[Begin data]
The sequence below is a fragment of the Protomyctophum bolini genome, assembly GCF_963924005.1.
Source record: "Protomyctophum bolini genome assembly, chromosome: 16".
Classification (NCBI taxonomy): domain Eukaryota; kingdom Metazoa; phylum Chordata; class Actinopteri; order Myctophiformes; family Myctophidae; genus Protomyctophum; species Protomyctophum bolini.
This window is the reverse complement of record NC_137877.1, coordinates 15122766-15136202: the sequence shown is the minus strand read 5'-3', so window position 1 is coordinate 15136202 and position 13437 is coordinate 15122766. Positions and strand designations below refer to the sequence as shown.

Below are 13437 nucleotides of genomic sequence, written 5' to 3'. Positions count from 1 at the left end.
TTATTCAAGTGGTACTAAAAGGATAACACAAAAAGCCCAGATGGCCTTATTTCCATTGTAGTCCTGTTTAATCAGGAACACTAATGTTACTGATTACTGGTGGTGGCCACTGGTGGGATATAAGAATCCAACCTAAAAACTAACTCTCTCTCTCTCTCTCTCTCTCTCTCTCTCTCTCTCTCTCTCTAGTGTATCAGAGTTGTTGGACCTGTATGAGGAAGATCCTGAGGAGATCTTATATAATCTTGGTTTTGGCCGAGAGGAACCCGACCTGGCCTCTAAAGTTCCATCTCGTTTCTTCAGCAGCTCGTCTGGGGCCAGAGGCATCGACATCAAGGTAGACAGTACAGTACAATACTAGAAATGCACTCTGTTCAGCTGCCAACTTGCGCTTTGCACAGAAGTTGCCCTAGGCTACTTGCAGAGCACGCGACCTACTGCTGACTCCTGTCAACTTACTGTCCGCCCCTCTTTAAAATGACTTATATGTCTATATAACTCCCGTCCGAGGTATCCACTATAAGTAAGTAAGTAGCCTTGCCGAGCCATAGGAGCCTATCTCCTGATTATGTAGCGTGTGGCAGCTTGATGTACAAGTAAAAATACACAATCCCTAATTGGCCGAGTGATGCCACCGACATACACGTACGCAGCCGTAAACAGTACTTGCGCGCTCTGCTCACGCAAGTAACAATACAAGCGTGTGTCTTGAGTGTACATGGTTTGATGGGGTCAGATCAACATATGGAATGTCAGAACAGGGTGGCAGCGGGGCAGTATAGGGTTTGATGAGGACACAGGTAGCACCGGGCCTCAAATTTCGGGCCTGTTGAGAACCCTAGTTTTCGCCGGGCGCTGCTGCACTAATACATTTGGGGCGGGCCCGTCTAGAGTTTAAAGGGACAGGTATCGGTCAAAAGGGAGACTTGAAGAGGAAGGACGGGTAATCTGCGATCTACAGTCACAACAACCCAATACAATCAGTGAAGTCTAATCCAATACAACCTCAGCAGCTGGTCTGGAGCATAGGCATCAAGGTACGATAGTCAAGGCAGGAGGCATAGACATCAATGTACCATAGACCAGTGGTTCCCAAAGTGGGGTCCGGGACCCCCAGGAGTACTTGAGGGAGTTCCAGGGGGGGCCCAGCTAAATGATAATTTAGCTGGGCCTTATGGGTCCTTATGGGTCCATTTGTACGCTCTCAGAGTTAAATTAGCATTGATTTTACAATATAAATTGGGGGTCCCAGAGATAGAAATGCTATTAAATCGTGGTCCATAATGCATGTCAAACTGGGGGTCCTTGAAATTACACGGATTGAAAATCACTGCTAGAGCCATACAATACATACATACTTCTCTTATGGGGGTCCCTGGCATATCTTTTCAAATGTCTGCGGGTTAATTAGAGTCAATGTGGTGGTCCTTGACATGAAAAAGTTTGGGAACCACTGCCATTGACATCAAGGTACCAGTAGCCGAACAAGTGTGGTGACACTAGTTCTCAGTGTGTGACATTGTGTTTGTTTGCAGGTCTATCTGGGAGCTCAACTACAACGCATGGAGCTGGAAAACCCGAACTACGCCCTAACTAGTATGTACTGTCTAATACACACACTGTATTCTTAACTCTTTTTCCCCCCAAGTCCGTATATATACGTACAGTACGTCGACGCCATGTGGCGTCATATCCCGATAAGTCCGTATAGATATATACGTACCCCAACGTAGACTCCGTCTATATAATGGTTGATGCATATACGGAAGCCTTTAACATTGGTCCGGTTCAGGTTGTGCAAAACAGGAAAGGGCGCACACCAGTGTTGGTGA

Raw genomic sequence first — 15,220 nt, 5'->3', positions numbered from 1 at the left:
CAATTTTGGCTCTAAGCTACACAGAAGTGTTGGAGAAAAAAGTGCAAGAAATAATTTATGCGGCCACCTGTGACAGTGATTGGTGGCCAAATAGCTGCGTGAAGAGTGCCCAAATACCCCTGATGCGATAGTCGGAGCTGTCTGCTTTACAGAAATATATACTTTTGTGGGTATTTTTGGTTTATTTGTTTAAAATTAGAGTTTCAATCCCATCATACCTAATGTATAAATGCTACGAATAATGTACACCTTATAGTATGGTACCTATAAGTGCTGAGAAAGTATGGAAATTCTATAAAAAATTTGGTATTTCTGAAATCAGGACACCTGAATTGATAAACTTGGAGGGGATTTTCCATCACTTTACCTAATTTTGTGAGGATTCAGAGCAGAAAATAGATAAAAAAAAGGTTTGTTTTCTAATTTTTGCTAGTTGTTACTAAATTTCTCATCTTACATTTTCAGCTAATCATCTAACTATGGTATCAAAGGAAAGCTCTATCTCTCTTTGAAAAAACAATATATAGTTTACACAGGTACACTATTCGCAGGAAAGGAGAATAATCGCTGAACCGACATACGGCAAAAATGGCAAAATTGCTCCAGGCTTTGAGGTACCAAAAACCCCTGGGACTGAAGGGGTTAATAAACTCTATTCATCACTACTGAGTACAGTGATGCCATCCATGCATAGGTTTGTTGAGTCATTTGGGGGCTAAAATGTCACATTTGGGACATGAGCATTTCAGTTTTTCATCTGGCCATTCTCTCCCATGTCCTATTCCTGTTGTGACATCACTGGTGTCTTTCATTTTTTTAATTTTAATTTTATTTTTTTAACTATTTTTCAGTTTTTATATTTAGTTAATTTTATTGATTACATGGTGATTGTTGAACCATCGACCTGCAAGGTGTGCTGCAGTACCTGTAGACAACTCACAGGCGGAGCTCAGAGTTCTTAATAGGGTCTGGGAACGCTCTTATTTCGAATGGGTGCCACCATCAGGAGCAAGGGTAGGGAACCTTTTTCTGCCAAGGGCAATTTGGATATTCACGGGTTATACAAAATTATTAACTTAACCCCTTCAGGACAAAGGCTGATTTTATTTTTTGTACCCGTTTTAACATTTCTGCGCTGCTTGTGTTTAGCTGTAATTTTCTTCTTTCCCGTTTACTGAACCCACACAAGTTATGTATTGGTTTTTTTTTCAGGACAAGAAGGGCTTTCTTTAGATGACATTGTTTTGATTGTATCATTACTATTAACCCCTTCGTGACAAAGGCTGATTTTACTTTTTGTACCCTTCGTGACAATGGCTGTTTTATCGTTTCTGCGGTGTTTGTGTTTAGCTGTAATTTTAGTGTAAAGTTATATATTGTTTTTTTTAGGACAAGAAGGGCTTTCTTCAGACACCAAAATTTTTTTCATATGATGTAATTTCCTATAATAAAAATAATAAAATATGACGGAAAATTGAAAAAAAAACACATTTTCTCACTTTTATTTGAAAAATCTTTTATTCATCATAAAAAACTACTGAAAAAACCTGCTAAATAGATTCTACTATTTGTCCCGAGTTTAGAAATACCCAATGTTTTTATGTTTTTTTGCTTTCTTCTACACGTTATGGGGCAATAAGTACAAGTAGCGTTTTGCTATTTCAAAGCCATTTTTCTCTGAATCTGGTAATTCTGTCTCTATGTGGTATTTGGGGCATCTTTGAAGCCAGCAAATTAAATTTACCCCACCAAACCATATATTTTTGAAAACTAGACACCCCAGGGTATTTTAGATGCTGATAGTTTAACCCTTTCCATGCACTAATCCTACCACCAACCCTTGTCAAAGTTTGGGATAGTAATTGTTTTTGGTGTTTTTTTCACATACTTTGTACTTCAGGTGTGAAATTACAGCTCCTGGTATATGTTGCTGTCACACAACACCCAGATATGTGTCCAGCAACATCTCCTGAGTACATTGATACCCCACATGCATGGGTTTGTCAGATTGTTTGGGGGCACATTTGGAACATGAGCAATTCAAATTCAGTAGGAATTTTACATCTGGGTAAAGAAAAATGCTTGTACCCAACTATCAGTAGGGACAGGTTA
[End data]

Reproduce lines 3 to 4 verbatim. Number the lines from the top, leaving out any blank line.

Classification (NCBI taxonomy): domain Eukaryota; kingdom Metazoa; phylum Chordata; class Actinopteri; order Myctophiformes; family Myctophidae; genus Protomyctophum; species Protomyctophum bolini.
This window is the reverse complement of record NC_137877.1, coordinates 15122766-15136202: the sequence shown is the minus strand read 5'-3', so window position 1 is coordinate 15136202 and position 13437 is coordinate 15122766. Positions and strand designations below refer to the sequence as shown.